I managed to launch without dunking myself. Actually, launching is ever so much safer than getting myself out of the kayak, which I attempt to do by driving the bow as far as I can into a grassy spot on the bank that "somewhat" anchors the craft and helps prevent it from tipping over.
Not to worry about that now. Off I went to check on the loons and beavers. Rounding a grassy island, I saw both loons in front of me. I rested the paddle across the kayak and drifted to about 20 feet from the large birds. They didn't seem to mind, though they have no young to protect this year.
I lingered, taking photos, while the loons dove and came up, dove and came up, apparently feeding on small fish. Then they started playing games with me as I suspect they were swimming under the kayak to come up on the other side.
I moved on, paddling towards the beaver lodges. I checked all three lodges, and saw no signs of beaver activity. I hope someone didn't trap them all last winter.
I did see this Goldeneye family. In a far quiet corner, cottonwood seed collected like snow against the grasses.
I was watching the Arctic terns fishing for food, trying to get in position to capture a shot of them, but they move so quickly, it's a miracle to do that. Finally, I found one resting.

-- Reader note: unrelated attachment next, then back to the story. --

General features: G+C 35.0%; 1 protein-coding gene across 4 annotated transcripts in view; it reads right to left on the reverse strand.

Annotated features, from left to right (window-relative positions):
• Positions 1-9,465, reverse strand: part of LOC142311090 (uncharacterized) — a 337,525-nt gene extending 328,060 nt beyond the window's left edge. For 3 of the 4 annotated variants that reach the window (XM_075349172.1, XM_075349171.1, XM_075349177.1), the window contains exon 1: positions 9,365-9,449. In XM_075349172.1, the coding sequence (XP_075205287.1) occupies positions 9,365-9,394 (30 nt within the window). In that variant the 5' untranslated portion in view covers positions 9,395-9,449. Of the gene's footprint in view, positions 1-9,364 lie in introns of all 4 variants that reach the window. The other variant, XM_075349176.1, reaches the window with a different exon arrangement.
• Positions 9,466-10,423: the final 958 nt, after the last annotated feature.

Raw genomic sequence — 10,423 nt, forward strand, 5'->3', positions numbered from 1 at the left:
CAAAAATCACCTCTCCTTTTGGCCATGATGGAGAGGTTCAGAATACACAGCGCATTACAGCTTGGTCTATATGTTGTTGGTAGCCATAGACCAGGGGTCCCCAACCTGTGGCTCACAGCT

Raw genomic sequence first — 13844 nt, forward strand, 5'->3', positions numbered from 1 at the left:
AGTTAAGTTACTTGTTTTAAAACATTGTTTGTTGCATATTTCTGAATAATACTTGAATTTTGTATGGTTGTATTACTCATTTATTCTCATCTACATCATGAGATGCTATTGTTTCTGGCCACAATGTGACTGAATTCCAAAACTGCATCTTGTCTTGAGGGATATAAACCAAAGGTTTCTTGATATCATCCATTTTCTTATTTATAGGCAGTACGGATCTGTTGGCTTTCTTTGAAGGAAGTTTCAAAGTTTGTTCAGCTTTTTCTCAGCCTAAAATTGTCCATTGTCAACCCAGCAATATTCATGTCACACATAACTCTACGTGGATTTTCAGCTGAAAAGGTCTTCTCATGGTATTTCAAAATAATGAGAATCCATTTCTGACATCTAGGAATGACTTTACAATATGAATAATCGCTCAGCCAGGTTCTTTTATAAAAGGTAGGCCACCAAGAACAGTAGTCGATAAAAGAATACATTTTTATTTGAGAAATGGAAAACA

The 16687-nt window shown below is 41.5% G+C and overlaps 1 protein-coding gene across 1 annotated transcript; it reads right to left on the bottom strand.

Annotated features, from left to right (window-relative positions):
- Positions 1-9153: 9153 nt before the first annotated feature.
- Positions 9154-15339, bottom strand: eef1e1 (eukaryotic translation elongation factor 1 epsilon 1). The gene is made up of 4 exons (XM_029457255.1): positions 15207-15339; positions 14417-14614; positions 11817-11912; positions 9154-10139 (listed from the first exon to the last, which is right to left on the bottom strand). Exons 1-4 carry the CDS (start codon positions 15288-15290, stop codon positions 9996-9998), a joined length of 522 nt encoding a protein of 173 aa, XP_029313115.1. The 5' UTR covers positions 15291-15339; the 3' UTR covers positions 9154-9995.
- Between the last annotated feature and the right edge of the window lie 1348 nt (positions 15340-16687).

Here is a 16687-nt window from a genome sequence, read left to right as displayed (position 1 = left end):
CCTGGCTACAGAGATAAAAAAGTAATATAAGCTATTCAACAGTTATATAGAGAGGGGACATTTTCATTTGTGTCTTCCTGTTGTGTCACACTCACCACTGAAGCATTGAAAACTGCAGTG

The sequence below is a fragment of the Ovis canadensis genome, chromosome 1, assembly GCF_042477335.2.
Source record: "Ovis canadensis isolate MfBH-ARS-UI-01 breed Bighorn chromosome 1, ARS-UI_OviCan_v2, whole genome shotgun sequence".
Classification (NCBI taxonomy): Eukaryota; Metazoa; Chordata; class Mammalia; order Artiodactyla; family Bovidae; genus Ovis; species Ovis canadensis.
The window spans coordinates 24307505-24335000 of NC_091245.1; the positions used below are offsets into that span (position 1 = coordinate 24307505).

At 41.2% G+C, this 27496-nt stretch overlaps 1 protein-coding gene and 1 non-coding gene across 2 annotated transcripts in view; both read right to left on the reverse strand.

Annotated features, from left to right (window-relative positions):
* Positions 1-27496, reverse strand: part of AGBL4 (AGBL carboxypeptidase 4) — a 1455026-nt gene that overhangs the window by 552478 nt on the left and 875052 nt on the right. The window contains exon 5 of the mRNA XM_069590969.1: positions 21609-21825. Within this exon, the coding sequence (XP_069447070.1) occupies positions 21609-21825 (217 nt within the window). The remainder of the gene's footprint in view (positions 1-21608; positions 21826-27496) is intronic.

I paddled back across the lake just as the sun was disappearing behind a mountain. In the last rays to strike the water, another family of ducklings headed for safety.
I found the perfect spot to cram my kayak onto the bank, a place where the tall grass almost held the kayak steady as I tried to get out. Here's the problem: I sit almost on the floor on the craft so when I ram it onto the bank, I have to attempt to stand up from a position where I am leaning backward. In other words, my feet are higher than my butt.
I have the sense to have my cameras in a sealed plastic bag, which I place on shore before I try getting out. That night was successful.
Just as I was getting ready to leave, the setting sun turned the bark of the paper birch mauve. One last photo, one perfect evening at Tern Lake.